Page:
A new eastern span of the Bay Bridge is under construction.

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Challenges and Changes

The Bay Bridge of today is not the same as the Bay Bridge of 1936. When the two-level bridge was originally built, it was designed to carry automobile traffic on the top level and trains and trucks on the bottom. Over the years, cars became increasingly popular and use of the railroad system waned. In 1958, the bridge was reconfigured to carry five lanes of westbound traffic on the top deck and five lanes of eastbound traffic on the lower deck [source:BayBridgeHistory]. An average of 270,000 cars cross the Bay Bridge each day [source: DOT.ca.gov].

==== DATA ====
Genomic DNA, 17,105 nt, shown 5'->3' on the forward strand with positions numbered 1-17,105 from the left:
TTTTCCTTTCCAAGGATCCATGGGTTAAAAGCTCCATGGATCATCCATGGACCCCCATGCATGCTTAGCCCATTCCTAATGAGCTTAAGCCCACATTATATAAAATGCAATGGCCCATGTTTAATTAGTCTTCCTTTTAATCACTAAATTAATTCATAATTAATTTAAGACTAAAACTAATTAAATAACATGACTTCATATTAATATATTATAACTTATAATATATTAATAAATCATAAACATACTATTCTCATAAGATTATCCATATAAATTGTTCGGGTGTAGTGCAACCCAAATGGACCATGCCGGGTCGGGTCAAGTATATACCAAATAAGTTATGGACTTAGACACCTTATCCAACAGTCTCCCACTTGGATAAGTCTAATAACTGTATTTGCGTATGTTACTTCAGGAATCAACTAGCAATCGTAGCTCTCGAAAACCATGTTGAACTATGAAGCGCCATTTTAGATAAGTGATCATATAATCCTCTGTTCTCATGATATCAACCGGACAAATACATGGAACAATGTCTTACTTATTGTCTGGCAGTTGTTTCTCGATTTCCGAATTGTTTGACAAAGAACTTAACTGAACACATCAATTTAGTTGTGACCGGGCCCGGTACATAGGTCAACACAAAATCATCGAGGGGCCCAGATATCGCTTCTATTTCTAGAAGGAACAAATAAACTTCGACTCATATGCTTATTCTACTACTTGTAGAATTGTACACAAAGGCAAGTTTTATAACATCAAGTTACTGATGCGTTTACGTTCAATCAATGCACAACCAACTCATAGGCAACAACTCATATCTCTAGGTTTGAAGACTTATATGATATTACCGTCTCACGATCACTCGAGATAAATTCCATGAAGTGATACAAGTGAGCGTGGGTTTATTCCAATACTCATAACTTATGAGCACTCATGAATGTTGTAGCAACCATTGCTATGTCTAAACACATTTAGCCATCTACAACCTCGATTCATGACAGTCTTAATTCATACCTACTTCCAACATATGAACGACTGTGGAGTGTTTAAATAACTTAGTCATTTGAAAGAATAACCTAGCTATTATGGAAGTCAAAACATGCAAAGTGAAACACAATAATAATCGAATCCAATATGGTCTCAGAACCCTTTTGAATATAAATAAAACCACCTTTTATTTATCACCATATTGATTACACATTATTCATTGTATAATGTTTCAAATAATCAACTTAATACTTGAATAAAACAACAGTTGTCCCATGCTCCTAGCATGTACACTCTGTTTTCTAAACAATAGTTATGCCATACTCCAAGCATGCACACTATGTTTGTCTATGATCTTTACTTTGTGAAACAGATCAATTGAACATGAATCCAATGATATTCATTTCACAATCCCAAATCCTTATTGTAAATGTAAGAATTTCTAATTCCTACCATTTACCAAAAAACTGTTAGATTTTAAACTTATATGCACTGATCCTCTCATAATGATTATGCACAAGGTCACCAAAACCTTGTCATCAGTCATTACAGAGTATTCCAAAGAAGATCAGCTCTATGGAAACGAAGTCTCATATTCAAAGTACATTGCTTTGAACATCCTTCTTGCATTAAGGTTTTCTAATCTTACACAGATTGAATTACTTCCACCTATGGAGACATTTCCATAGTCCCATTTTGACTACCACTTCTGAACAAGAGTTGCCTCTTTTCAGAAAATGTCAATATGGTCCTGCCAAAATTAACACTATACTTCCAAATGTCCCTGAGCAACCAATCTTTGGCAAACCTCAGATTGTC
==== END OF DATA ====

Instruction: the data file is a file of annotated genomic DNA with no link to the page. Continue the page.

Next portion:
One person died on the Bay Bridge in 1989 due to damage caused by the Loma Prieta earthquake [source: SFMuseum]. Since the earthquake, both east and west spans of the Bay Bridge have been refitted to protect against future damage from seismic activity. The eastern span is being replaced altogether with a new bridge, to be completed in 2013. Because engineers were concerned the current span would be susceptible to major damage from another earthquake, the new eastern stretch of the Bay Bridge will be able to sustain an 8.5 magnitude quake.